“We then coated solar cells (using ALD) with a layer of aluminium oxide, which increased the efficiency by as much as one per cent. That is really a lot,” Erwin enthuses. “This led to a great deal of interest from companies, including the Eindhoven OTB Solar (now Roth & Rau BV) and the German company Q-cells, which now use alumina films on their new solar cells.”
Exploring the future of nanoelectronics
For many years, Erwin has chipped away at the idea of using ALD to create nanocontacts for future nanoelectronics. “For example, the components of computer chips are currently made from silicon by etching away very fine pieces of material,” Erwin says. “But this is reaching its limits. The ideal thing would be to make nanoscale structures locally where we want, in a kind of ‘bottom-up’ process. The advantage is that you can make even more precise small patterns – and continue to develop ever better electronics.”
In collaboration with FEI, a company that makes electron microscopes, Erwin’s group has developed a technique to create very tiny patterns using an electron beam and then build up material on the pattern using ALD.
The aim is to use the technique for creating transistors of carbon nanotubes or 2D materials such as graphene – hailed for years as ‘wonder materials’ for many applications. “It’s very difficult and we’re still not there, but I think we can pull it off,” Erwin says.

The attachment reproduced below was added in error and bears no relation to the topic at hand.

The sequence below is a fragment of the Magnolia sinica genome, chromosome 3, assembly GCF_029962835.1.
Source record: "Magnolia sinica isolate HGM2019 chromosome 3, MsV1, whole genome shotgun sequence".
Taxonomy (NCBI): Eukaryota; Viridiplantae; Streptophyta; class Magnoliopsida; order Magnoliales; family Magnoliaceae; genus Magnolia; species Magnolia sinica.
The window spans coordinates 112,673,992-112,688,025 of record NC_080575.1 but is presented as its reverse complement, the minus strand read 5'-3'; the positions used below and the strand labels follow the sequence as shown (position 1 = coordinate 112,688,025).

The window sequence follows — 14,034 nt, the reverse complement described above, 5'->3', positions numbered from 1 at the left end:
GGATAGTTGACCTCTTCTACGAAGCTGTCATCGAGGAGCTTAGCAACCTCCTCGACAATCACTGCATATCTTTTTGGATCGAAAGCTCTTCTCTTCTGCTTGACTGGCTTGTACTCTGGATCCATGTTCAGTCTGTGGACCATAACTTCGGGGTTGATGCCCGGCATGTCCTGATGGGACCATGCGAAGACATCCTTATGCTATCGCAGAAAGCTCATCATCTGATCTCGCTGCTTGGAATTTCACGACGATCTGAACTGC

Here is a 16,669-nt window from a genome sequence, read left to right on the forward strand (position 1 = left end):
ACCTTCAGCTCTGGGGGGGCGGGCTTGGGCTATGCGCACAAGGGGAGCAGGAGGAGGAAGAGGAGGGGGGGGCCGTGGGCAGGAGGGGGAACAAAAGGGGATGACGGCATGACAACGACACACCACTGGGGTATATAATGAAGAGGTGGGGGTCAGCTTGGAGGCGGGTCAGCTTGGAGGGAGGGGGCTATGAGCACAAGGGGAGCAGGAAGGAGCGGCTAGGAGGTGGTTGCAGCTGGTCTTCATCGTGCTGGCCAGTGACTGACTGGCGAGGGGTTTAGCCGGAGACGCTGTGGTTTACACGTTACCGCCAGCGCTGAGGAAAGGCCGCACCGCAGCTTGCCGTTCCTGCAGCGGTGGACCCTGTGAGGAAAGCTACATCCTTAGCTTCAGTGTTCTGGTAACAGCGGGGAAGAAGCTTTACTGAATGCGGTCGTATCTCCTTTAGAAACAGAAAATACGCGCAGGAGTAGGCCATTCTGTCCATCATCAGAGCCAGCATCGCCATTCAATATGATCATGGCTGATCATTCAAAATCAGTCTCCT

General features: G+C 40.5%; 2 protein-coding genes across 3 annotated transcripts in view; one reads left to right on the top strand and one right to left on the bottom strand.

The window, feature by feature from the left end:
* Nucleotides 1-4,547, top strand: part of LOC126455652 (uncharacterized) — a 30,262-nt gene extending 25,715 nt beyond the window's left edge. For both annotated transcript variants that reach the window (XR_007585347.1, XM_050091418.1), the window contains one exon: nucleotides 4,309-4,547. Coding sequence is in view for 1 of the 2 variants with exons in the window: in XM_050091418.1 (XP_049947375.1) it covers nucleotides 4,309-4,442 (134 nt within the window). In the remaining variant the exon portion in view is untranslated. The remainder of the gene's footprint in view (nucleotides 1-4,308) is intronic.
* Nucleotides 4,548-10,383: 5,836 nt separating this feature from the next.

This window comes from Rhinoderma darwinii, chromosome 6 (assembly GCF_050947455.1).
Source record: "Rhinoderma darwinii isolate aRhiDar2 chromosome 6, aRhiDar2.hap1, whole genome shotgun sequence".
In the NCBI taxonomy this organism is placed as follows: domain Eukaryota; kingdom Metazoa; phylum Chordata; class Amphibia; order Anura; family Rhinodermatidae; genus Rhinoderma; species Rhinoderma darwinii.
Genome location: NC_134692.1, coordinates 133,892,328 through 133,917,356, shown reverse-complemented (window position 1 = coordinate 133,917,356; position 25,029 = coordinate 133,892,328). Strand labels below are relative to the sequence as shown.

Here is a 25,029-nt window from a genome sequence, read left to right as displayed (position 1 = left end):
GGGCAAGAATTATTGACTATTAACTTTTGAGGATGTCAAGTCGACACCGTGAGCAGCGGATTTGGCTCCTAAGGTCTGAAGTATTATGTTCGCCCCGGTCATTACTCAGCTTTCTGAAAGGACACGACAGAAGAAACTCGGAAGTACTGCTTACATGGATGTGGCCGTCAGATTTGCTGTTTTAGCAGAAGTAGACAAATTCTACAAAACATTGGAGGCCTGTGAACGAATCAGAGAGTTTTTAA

Success through serendipity
While Erwin’s research benefits from a large number of industry collaborations, he is also experiencing some negative consequences of the new Dutch innovation policy to invest more in innovation within businesses and less in basic scientific research. As a result, many funding sources have started to disappear.
“Companies get tax benefits from investing in our research. But to get a tax benefit, they need to make a profit – meaning that small businesses often don’t benefit from the scheme. Funding has therefore become much harder to come by, and trying something new is very difficult,” Erwin explains.
“It means you can only harvest low-hanging fruit rather than invest in research where you have more freedom to discover something completely new,” he adds, stressing the importance of funding to maintain fundamental research at universities.
As his group has demonstrated, the greatest successes are sometimes achieved through serendipity – emerging from projects set out to investigate something completely different. Paraphrasing Picasso, he says: “The secret of art lies not in what you seek, but in what you find.”
– Adapted from TU/e blog